Dev Ops Part III

For this part, we’re going to automate pulls of our project to the Linux Server we did set up in Part II.

Make sure you have a GitHub account before start.

Adding 2 factor authentication to GitHub and SSH keys

  • Sign into GitHub and go to Settings
  • Select Security from left menu
  • Click on Enable two-factor authentication and follow the instructions
  • Choose the desired method, I did it with SMS
  • Once you finish, you’ll see a page like this

To add SSH keys do the following:

  • Sign into GitHub and go to Settings
  • Choose SSH and GPG Keys in the left menu
  • Click on the New SSH button
  • Set the title to this new SSH and to generate it we will do the following:

Inside the Virtual Machine, open the terminal app and run the following command

ssh-keygen -t rsa

Follow the prompted instructions to store it in your machine. Once the key is generated, try to clone the repo we previously created in Part II using the SSH method. If it clones without any problem, it means that it worked!

Make any change to the repo and commit it. Try to pull from the VM to ensure it works.

We’re going to automate pulls from our project to keep the website updated. Let’s create a simple shell script.

mkdir cicd_scripts
cd cicd_scripts
touch automate_pull.sh
vim automate_pull.sh

/** automate.pull.sh **/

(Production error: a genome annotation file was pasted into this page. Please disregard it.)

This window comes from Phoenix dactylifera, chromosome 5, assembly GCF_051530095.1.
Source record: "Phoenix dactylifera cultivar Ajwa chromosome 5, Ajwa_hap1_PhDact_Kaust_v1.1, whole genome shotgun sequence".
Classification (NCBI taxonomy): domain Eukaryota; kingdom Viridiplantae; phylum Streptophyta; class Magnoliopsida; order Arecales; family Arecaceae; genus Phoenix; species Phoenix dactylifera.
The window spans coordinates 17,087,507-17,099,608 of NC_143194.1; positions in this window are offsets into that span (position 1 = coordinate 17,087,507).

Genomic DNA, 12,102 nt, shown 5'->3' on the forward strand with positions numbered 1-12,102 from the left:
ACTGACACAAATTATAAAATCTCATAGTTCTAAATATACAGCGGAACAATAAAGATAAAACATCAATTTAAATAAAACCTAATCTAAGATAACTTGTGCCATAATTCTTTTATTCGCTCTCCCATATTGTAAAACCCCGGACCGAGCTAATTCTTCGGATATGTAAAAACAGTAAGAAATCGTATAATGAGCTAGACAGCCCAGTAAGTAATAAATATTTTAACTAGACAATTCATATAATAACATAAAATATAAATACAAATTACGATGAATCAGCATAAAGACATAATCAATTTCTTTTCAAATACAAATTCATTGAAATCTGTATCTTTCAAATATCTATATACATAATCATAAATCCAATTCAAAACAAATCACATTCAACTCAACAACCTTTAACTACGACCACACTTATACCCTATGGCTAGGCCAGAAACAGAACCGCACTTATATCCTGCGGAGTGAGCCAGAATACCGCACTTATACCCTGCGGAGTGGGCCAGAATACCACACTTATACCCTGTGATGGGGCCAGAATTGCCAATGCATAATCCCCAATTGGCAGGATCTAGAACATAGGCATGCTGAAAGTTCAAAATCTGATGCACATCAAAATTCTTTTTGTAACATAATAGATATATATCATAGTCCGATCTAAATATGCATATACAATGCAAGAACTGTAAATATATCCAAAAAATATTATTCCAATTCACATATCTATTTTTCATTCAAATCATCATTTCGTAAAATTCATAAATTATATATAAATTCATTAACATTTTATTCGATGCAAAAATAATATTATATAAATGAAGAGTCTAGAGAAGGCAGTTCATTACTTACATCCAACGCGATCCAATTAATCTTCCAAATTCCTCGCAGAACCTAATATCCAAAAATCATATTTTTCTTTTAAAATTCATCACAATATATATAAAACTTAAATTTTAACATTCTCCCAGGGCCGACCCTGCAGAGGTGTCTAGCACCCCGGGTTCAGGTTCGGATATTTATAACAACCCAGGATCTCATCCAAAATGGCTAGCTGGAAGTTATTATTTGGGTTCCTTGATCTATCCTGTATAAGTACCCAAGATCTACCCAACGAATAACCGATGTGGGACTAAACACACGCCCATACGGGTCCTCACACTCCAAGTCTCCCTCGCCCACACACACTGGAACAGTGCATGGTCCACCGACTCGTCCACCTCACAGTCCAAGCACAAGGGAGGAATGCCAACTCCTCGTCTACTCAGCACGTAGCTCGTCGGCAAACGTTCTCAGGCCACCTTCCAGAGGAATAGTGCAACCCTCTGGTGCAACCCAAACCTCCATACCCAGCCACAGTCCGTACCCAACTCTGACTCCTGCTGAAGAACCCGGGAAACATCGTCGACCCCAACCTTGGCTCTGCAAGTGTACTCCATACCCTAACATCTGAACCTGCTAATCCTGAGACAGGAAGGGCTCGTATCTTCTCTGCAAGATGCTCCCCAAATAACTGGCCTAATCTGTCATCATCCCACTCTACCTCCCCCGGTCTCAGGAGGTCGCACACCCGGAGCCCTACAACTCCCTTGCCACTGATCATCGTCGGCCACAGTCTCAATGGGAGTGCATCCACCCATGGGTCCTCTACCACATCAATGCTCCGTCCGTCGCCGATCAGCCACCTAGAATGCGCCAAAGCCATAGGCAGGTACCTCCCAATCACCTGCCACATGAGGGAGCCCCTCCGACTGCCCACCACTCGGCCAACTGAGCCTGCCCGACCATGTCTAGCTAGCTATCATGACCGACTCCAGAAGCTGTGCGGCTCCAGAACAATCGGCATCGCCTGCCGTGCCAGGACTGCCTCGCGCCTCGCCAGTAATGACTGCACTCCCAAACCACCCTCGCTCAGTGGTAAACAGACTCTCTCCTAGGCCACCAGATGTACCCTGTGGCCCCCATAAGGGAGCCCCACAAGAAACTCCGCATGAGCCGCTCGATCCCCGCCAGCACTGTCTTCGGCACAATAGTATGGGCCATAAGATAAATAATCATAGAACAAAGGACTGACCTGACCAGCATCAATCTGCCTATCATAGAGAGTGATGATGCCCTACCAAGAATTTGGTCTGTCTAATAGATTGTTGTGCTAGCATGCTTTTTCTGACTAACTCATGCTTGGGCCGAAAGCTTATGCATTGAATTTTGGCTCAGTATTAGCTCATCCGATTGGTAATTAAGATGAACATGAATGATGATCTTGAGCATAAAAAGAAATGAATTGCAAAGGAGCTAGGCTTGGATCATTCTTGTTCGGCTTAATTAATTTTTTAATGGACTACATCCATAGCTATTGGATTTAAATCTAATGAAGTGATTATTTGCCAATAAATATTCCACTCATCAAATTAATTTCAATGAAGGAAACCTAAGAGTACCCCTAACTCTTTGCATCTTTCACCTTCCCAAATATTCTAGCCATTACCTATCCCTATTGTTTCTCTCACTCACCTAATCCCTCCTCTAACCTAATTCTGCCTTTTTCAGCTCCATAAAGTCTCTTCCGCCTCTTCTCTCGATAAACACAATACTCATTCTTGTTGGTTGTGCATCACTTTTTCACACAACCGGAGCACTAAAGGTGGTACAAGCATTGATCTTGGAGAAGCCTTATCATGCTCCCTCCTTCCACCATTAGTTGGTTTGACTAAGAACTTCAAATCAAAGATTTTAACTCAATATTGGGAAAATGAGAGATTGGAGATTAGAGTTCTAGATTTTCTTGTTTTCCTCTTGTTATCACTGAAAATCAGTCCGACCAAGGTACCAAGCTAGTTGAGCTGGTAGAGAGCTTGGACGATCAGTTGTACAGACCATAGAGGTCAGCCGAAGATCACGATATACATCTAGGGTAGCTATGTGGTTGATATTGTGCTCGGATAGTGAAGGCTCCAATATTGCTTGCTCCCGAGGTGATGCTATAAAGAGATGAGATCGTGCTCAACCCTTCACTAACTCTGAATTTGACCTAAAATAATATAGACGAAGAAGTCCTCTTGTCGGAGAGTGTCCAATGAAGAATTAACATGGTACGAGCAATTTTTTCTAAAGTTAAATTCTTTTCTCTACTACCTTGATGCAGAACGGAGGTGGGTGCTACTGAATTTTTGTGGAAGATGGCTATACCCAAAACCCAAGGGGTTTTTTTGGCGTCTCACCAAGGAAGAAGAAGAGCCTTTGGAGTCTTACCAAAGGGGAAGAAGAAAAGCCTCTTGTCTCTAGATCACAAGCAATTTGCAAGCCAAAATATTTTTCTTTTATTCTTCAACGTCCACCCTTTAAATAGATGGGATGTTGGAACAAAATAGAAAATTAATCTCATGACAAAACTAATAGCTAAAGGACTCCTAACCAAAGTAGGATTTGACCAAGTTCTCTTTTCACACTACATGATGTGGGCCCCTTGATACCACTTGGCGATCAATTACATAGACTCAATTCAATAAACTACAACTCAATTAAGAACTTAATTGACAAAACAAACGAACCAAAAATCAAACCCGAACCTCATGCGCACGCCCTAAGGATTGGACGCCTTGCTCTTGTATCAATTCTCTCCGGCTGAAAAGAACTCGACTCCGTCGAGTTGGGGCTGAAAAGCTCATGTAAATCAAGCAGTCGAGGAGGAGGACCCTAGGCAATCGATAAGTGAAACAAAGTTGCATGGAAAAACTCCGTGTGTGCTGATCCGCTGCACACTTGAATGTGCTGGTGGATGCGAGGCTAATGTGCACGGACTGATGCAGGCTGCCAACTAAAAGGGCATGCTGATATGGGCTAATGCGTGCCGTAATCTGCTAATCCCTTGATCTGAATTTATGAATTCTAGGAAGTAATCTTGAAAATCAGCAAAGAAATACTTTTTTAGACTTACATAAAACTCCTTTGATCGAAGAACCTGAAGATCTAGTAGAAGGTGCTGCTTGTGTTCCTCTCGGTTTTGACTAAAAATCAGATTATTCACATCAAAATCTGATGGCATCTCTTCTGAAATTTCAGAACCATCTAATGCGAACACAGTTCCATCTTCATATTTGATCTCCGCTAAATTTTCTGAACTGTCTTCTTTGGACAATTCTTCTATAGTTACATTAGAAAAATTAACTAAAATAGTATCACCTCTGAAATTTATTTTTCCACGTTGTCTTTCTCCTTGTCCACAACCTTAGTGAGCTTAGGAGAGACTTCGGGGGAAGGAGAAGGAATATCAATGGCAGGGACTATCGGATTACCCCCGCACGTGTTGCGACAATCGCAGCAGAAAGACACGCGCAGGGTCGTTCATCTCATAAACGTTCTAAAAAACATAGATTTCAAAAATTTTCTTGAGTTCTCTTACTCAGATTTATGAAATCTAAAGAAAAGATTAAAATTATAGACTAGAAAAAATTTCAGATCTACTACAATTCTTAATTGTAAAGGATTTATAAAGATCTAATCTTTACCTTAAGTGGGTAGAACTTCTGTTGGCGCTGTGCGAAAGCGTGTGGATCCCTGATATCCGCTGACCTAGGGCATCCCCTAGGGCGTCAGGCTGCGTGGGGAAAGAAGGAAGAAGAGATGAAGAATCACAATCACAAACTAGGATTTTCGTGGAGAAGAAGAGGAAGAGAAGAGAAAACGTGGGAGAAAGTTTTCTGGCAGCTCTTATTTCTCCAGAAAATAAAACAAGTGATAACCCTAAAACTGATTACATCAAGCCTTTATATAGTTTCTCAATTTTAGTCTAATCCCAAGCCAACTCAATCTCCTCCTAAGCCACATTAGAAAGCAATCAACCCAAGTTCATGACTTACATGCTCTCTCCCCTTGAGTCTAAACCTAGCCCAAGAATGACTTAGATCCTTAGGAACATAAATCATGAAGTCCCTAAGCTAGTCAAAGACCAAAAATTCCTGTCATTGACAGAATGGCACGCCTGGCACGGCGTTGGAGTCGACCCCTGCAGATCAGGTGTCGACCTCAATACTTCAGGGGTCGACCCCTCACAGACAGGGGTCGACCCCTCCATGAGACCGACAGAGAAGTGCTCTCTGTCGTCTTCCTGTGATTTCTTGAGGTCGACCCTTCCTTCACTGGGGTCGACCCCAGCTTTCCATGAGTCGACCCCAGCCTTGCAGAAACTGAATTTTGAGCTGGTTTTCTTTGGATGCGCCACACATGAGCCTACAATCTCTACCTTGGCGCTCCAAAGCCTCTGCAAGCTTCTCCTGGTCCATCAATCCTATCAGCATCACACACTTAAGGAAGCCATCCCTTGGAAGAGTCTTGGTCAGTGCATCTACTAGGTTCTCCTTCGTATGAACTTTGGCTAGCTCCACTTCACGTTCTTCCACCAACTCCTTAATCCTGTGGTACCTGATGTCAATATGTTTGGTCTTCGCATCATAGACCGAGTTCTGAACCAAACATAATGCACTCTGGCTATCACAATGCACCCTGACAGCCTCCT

cd $HOME/Server/devops // This is the path to my project
git pull origin master

/** automate.pull.sh **/

Now, let’s modify our cronjobs

crontab -e

// Add this at the end of the file

* * * * * sh $HOME/cicd_scripts/automate_pull.sh

Our server will be doing pulls to the master branch every minute, to keep it updated. Let’s make a small change and commit it.

Open the browser and refresh the page, it has the changes we made! Now you have automated pulls in your server!

How often should we update?

It depends on the project, I’ll go for after midnight, around 2:00 A.M. – 3:00 A.M., to ensure that there is less traffic in the website, unless it is a critical change that has to be updated right now.

How do you ensure (and you should do this) that you do not end up with two copies of your update script running at the same time?

There are tools to accomplish this. One method that I liked is using flock. It came bundled with Ubuntu, basically it is a tool that if a job is running, it creates a lockfile to prevent running more than one instance of a jobs. It is very easy to use it, to add it to our current jobs we just write the following

* * * * * /usr/bin/flock -w 0 $HOME/cicd_scripts/cicd.lockfile sh $HOME/cicd_scripts/automate_pull.sh 

We’re telling it to create a lock file inside our scripts folder, it will prevent running our script more than one time

This has to be done for every cron jobs that we create.

Stay tuned for the Part IV post!

References:

https://ma.ttias.be/prevent-cronjobs-from-overlapping-in-linux/

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